The Book of Separation is a detailed and gripping autopsy of what happens when you feel your inner consciousness calling you away from the religious path you have known your whole life. In the case of author Tova Mirvis, she needed to come to terms with the reality that she no longer resonated with Orthodox Judaism. Mirvis was your typical Orthodox Jew… until she wasn’t. She followed the rules of her family and faith. She studied dutifully. She married another Orthodox Jew and became the attentive mother who cooked kosher meals for her growing family.
And yet she felt doubts that wouldn’t go away, and questions whose answers left her more and more unsettled, until she had to make a choice. Could she keep living by the old rules at the expense of her inner voice? Or would she have to risk her connection with family, friends, and entire community in order to make a change that felt aligned with her heart?
Mirvis poetically and lyrically articulates the practices of her Orthodox faith, and the ongoing tension between the various divisions within Orthodoxy, in a fascinating behind-the-scenes look. Her struggle to understand her path is evident in a tone that alternates between affectionate nostalgia and angry disdain as she describing the traditions and rituals. Reading about the community and connection she found in her tradition, I found myself longing for the comfort of my own family-centred and religion-based rituals.
The storyline moves flawlessly between the different phases of her life: early days of growing up in an Orthodox community, university years where she met her husband, life as a new mother, divorce proceedings. She also reveals glimpses of the challenges navigating her new life as a divorced (and dating!) non-Orthodox single mother, raising three children who moved between households with very different religious observances. Through it all, Mirvis ably knits together the unravelling of her beliefs in Orthodoxy with the weaving of her new belief structure.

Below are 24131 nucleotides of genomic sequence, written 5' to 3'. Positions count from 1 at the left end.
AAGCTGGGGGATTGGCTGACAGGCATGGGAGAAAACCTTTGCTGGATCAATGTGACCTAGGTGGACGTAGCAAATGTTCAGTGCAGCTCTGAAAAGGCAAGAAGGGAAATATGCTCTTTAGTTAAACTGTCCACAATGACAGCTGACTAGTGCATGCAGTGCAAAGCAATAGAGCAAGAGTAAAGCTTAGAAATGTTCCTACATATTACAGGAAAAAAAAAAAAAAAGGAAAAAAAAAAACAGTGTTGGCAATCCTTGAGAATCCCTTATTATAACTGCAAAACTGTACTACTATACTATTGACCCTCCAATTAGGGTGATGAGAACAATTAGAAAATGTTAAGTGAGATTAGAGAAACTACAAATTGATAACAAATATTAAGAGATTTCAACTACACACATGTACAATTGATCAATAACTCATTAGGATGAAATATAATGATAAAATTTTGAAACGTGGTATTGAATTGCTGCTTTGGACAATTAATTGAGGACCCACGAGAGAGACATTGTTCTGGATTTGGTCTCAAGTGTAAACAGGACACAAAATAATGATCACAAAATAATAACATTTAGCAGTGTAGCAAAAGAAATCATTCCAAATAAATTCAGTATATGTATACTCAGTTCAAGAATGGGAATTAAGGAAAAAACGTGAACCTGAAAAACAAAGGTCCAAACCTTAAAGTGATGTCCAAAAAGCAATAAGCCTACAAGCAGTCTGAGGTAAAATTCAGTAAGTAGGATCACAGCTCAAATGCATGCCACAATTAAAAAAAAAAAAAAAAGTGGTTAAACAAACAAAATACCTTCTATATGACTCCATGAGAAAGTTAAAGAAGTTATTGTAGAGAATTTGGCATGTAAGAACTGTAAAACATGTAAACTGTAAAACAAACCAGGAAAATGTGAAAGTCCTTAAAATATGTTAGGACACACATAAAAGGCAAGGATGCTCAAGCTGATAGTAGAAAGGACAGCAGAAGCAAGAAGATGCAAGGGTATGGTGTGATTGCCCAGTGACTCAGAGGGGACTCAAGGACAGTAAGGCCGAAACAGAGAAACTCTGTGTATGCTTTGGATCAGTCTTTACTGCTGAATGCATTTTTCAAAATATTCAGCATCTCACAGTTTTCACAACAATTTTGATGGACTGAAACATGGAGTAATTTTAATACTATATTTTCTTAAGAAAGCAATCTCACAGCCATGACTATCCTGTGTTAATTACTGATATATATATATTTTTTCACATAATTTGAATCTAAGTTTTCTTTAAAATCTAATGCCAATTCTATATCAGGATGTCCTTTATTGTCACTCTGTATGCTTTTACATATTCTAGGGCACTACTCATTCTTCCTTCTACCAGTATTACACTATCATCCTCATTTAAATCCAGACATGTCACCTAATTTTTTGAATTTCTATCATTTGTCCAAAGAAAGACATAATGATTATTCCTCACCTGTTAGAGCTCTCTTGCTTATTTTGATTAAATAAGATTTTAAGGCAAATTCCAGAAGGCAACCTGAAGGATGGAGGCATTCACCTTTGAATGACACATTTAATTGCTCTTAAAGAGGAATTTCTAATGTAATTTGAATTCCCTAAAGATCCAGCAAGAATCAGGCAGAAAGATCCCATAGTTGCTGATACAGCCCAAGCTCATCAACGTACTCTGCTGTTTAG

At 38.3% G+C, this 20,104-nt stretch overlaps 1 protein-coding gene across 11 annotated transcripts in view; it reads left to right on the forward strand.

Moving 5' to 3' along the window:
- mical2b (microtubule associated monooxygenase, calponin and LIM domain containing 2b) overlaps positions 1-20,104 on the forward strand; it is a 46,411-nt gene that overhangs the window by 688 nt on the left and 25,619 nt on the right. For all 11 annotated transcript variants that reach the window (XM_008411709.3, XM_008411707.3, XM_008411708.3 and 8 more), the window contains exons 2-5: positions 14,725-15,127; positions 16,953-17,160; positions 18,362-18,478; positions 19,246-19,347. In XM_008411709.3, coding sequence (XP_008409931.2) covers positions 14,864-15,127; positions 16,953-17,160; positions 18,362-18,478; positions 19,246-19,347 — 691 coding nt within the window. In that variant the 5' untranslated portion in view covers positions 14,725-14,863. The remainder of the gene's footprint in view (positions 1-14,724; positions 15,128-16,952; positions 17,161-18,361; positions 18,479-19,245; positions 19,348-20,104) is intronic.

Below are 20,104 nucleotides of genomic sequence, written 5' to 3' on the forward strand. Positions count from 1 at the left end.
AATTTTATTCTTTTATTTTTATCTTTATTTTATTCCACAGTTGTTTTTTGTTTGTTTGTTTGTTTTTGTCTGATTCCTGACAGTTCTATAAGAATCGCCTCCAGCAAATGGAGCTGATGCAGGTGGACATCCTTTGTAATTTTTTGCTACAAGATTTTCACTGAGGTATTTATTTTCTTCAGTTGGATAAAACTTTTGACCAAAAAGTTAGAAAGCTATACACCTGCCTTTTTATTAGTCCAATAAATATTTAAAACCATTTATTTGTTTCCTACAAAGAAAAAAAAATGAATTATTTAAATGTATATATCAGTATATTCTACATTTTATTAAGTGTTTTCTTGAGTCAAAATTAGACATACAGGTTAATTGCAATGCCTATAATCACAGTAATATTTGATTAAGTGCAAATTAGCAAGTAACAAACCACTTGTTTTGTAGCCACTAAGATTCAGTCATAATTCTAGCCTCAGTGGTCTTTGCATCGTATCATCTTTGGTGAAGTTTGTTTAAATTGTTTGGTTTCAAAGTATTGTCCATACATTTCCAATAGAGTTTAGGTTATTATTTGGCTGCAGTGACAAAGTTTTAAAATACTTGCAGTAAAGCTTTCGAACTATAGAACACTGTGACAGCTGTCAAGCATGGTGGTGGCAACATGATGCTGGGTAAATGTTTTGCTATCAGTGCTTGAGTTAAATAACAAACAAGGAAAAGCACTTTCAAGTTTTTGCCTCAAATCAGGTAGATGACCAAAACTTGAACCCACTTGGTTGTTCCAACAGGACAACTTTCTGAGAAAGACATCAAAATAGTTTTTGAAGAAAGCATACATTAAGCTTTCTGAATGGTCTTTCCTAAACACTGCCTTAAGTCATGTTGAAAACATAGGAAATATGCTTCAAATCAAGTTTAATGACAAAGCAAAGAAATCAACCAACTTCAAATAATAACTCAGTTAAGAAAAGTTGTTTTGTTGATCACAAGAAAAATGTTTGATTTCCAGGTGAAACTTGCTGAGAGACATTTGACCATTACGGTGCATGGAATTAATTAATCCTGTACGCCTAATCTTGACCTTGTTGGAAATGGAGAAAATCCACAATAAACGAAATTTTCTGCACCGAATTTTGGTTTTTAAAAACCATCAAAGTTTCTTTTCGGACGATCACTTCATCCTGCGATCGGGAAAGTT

Having grappled with decisions of a similar magnitude, I found that Mirvis nailed the complexity, uncertainty and the growing sense of dis-ease that becomes too great to ignore. Though at times the narrative bogged down and became tedious, I appreciated Tova’s journey through finding her own path and the way she articulated the mental gymnastics of trying to get her intellect to go along with what she knew in her heart, in order to transition from feeling broken and bad to imperfect and whole.
Also of note was Mirvis’s self-awareness in recognizing that things could have gone very differently in her life if she had been willing to listen to her inner voice and make changes sooner. “I knew I had only myself to blame. I hadn’t listened to the voice inside me that doubted…” The advice from a friend also foreshadowed her situation: “People who are unable to make small changes sometimes end up making big changes.”
How many times do we discount a thought or concern, only to recognize afterwards that we would have been better off finding the courage to act on it? How loud do those quiet voices need to get before we have the presence to heed their advice?
This book should not be misinterpreted as a judgement on organized religion, specifically the restrictiveness of Orthodoxy. I believe the book is not so much a statement about Orthodoxy, or religion in general, but rather an analysis of what it means to find your own individual path. As Tova stayed present with her inner voice, others around her (including her beloved brother) grew in their faith and devotion, further highlighting that we each have our own path to identify and follow.
Amy Kellestine is an educator, engineer, Arati life coach and entrepreneur living in Edmonton, Alberta. She spends her free time camping, gardening, and volunteering for causes such as Cystic Fibrosis and nature conservation. She is a devoted mother and is passionate about helping others and writing.